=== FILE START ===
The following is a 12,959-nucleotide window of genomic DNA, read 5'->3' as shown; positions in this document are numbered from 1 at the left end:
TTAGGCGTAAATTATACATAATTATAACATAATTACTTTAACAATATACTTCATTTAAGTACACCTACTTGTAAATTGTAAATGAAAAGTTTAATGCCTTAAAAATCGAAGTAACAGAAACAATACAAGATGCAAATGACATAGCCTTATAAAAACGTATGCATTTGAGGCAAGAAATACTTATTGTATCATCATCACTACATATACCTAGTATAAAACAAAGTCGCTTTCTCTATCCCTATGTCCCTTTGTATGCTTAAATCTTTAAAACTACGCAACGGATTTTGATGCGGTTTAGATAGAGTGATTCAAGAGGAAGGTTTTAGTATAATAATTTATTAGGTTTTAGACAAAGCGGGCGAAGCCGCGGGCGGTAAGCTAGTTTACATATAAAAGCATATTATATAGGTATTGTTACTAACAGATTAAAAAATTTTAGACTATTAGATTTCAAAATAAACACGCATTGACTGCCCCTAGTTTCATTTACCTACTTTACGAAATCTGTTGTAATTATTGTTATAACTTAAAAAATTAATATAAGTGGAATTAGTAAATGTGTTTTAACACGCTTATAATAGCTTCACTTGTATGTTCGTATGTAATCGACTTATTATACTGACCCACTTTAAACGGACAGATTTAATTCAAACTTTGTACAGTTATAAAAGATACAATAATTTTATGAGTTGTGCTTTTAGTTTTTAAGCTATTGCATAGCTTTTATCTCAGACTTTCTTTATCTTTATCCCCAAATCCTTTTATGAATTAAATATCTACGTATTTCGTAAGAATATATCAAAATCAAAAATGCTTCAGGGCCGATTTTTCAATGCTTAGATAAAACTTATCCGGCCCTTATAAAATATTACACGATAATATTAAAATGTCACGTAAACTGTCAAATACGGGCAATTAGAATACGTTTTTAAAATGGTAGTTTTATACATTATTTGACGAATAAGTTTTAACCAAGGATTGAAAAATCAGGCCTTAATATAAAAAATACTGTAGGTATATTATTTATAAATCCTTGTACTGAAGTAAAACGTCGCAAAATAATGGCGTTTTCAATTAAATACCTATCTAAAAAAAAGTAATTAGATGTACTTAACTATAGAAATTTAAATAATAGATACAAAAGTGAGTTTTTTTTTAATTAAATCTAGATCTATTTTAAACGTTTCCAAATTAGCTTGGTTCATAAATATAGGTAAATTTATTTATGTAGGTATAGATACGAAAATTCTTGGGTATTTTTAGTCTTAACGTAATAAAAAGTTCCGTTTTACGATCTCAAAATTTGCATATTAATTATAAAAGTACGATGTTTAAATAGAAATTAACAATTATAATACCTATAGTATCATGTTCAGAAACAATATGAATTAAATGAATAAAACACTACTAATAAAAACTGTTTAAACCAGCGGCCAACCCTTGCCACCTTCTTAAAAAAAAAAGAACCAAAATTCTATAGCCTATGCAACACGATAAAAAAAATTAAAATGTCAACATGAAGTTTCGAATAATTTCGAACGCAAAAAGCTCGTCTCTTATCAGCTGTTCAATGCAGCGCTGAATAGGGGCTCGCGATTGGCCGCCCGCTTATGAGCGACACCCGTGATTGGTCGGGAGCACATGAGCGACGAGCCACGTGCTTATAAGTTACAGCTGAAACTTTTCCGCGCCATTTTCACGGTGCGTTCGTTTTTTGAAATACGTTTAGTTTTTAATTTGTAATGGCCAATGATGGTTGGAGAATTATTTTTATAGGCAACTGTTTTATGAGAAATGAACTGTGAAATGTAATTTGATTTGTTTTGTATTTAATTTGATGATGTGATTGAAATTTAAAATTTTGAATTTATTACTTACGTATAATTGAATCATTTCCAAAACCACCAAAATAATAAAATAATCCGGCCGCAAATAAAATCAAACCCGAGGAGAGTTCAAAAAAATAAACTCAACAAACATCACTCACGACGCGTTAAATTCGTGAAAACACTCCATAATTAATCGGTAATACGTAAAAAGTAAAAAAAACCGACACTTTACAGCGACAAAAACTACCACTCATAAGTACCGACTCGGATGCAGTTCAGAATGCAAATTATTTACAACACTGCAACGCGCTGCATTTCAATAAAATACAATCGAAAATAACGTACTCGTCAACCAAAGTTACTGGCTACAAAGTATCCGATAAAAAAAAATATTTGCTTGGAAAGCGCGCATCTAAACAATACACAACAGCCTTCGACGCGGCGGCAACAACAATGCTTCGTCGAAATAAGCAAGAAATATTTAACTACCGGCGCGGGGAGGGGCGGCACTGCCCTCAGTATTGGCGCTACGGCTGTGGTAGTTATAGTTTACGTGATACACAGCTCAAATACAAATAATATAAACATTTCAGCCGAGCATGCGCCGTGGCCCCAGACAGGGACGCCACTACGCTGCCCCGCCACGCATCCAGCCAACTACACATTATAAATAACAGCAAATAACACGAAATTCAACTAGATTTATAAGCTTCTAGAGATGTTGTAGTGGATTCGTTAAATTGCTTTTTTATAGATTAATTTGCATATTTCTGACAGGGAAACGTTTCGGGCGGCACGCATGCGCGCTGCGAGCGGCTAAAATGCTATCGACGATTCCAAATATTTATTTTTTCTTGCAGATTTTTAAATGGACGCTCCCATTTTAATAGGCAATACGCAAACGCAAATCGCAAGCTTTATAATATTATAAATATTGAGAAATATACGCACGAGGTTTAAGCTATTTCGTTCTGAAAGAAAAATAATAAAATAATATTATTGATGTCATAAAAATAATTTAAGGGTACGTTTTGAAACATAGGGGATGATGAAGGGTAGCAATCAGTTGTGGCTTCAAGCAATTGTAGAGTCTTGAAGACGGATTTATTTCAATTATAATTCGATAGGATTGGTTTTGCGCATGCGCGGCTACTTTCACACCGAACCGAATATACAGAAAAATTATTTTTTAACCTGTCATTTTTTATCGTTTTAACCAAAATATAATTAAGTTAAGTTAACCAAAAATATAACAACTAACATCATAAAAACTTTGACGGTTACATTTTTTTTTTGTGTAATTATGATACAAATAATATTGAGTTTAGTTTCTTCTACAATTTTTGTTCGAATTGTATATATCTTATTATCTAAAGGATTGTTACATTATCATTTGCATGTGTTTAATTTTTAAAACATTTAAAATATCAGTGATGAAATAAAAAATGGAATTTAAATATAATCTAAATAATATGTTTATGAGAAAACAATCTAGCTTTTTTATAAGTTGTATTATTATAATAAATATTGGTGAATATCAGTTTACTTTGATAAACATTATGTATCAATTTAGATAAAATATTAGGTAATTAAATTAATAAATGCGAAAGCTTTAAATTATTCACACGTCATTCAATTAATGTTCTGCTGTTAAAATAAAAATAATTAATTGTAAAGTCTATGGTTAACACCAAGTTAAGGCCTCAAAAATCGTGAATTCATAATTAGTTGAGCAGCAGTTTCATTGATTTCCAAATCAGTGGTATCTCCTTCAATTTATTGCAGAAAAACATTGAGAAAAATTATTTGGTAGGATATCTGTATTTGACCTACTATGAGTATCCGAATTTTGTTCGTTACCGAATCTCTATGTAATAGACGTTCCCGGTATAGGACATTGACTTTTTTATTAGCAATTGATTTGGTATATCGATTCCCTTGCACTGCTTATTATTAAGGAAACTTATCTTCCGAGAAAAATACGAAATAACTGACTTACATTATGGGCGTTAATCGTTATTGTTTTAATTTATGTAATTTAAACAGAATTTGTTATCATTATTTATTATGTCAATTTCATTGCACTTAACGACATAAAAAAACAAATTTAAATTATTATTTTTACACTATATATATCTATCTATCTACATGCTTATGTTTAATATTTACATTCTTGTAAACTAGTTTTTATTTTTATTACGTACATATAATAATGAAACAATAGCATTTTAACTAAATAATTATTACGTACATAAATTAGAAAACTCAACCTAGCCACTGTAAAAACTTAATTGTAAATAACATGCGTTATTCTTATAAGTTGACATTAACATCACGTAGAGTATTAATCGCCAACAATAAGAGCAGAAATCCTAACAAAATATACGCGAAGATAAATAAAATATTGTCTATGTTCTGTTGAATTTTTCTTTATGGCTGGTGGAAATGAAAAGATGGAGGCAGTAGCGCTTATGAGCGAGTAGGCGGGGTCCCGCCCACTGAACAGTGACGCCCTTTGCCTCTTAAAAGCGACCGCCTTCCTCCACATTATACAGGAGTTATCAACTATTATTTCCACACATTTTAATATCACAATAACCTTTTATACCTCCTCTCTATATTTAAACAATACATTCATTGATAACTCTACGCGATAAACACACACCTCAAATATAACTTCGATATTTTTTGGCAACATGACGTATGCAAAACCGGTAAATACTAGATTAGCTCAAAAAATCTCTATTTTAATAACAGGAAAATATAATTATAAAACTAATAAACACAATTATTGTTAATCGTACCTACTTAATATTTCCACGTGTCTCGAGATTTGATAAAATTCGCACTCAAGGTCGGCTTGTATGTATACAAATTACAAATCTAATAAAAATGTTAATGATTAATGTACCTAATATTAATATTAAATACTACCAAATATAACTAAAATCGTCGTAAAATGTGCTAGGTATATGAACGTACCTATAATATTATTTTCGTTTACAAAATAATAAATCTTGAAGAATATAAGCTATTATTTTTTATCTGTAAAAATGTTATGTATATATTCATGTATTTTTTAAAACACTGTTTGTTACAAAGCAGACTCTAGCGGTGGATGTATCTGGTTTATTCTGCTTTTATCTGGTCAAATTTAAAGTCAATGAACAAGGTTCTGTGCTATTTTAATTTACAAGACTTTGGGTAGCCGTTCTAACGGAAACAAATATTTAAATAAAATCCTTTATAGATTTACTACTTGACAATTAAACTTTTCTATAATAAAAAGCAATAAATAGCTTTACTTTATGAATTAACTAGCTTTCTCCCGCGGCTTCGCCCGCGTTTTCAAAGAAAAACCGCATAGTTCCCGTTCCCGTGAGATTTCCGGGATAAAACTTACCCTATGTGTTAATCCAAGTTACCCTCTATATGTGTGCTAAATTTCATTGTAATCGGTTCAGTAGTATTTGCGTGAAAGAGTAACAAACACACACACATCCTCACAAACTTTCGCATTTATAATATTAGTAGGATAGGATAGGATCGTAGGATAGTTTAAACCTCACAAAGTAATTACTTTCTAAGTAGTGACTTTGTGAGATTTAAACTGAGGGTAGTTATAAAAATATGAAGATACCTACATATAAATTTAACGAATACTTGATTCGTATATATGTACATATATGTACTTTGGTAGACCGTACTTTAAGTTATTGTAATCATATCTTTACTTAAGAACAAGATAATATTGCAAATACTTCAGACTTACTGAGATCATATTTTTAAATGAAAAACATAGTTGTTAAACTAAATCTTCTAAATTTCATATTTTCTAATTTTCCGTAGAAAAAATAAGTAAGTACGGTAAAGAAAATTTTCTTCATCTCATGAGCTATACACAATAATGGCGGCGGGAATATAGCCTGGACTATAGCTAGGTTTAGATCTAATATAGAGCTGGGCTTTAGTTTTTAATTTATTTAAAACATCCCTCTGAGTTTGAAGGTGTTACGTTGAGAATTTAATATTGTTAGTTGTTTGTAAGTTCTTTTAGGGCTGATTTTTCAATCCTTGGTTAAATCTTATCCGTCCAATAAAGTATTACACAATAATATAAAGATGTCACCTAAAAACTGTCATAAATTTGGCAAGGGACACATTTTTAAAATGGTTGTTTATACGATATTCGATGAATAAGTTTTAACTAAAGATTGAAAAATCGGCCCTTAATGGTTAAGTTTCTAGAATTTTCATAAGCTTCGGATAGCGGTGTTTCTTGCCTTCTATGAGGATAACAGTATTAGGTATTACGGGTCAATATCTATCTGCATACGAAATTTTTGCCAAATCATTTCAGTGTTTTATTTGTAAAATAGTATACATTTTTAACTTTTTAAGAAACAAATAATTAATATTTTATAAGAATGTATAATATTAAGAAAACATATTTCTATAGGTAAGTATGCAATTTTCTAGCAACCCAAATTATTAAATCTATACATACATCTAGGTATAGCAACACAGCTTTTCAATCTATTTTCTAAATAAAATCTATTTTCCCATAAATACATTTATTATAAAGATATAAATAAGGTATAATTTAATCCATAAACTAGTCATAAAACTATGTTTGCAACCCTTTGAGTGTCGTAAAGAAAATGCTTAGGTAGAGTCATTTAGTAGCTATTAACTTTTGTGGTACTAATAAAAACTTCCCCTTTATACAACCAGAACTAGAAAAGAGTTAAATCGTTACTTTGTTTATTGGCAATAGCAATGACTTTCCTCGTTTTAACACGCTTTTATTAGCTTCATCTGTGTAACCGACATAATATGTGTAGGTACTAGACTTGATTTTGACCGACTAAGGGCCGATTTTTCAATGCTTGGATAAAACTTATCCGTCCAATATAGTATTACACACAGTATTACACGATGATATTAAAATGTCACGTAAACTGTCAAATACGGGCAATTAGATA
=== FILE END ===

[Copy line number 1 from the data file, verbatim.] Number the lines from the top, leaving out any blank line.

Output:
The following is a 12,959-nucleotide window of genomic DNA, read 5'->3' as shown; positions in this document are numbered from 1 at the left end: